This project was forced to our neighborhood after a safer and more efficient option was
recommended—but met opposition from business owners. The financial concerns of
business owners cannot be held above the critical life safety concerns of communities.
Managers for the project found the same impervious soils in West Seattle as in Ballard’s
failed rain gardens. They plan to address this with under drains and deep wells—but
have no proof that doing so will work—and that it won’t create new issues underground.
Our city streets already have problems with storm drains clogging from debris running
down the street. This demonstrates the proposed design will not work and drains will
clog. No matter what yellow or red flags the team encounters, they continue to railroad
the Barton project through—with no guarantees that their plans will succeed.
Managers for the project could not cite a single example of where the proposed design is
installed and working. Pieces and parts are being pulled together from other projects, but
as a whole, the proposed Barton project design has not been tested. This would be a
very costly and risky experiment—of citizens’ lives and tax dollars.
Project Managers point to other “rain garden” examples (e.g. High Point) that do not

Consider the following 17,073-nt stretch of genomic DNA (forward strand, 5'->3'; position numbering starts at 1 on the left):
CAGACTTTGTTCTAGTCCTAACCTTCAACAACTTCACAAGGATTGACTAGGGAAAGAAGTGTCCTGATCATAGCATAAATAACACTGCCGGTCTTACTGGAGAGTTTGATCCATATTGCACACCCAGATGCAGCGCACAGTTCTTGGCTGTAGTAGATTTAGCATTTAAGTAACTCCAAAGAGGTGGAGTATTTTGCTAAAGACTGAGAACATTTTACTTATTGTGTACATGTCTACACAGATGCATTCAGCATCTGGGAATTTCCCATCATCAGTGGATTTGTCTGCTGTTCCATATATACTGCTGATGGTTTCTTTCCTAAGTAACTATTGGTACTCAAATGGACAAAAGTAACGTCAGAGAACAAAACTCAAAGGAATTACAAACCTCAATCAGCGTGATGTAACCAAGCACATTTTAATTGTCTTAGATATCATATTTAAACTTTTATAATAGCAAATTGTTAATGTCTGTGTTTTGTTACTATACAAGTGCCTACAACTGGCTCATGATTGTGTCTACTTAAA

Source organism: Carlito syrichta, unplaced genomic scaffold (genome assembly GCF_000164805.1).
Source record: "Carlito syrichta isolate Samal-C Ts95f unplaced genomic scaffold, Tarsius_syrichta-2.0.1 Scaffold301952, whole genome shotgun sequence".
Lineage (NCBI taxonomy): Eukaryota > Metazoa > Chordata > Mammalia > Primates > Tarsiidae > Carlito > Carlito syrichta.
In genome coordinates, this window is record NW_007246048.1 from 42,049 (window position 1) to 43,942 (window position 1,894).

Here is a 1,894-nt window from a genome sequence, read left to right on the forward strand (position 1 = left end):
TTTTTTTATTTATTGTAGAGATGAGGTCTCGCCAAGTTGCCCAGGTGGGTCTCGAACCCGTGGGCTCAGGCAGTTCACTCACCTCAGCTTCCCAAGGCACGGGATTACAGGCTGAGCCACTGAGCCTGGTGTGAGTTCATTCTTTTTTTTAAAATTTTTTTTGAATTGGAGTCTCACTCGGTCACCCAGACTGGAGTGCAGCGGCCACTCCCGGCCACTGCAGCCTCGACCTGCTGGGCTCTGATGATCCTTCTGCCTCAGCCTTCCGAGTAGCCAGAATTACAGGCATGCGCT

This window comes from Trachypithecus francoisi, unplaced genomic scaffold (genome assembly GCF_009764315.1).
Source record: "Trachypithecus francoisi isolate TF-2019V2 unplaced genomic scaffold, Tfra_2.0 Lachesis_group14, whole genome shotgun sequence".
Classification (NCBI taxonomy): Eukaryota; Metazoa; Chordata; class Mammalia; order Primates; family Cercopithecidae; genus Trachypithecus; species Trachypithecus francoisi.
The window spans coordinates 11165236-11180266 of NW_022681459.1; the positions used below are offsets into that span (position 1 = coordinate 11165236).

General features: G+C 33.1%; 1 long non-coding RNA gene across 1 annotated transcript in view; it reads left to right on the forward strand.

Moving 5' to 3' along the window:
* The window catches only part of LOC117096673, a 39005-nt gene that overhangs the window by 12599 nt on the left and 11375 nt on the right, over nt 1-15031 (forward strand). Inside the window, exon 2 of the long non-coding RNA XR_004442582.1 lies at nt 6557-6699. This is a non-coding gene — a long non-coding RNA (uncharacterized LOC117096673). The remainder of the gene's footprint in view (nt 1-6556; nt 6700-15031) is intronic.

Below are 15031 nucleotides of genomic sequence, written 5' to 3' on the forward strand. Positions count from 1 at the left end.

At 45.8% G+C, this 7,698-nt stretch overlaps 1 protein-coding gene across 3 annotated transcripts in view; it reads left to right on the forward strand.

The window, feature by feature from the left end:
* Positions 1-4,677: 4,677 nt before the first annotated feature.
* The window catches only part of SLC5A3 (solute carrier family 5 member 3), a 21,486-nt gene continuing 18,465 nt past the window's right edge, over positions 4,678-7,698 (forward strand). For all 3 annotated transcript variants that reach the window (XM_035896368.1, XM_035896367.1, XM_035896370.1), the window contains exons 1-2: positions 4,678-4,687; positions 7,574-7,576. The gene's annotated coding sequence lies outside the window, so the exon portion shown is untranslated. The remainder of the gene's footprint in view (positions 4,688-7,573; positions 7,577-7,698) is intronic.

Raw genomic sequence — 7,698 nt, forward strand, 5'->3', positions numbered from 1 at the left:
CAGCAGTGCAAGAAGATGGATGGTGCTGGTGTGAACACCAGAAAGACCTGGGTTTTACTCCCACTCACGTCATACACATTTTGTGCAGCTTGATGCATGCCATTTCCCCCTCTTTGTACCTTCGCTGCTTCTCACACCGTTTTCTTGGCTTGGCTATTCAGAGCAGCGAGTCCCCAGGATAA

match our neighborhood. High Point was built from scratch with permeable sidewalks, a
retention pond, etc. The Barton project would be a retrofit in an old, established
neighborhood. The only previous—and disastrous—example we have of this is Ballard.
Managers for the project initially said they would not place the bioswales onto properties
already experiencing water issues—but now plan to do so. They cannot guarantee that
existing water drainage problems (flooded basements, standing water in water meters in
planting strips, etc.) won’t worsen due to the project. Instead, we’re being asked to retain
more water adjacent to our properties.
Although this project initially has funding, will the County or City truly continue the
necessary constant maintenance in front of all of these individual properties—versus
directing the water to one simple facility? Is the County truly prepared to continue
funding this project at the necessary level—or will it fall apart in a few years?
We find it difficult to believe that the chosen option will produce a smaller carbon
footprint with trucks constantly going through tight neighborhood streets, workers using
heavy equipment to pull apart an established neighborhood, trees being cut down,
uprooted and moved and existing plantings being ripped out. Also, the constant
maintenance will create a high carbon footprint as well.
Again, we understand that the CSO problem must be addressed and know you are seeking the
greenest option possible. We wish that this option was the right solution, but there are simply
too many risks and unknowns to proceed with it in good conscience.
We are confident you will demonstrate your concern for community health and safety by
listening to our concerns and stopping this project at once. We appreciate your time and look
forward to hearing from you.
Sabrina Urquhart Jim Riley & Liz Murphy
7920 30th Avenue SW 7919 30th Avenue SW
Seattle, WA 98126 Seattle, WA 98126
206.320.9103 (home) firstname.lastname@example.org
Kristen Lemanski and Patrick Grady Tyree
Kevin and Heather Emmett 7938 30th Avenue SW
7914 30th Avenue SW Seattle, WA 98126
Seattle, WA 98126 503.349.0931/ 971.227.1817
Jason and Jennifer Glover
7915 30th Ave SW
Seattle, WA 98126
cc: Fred Jarrett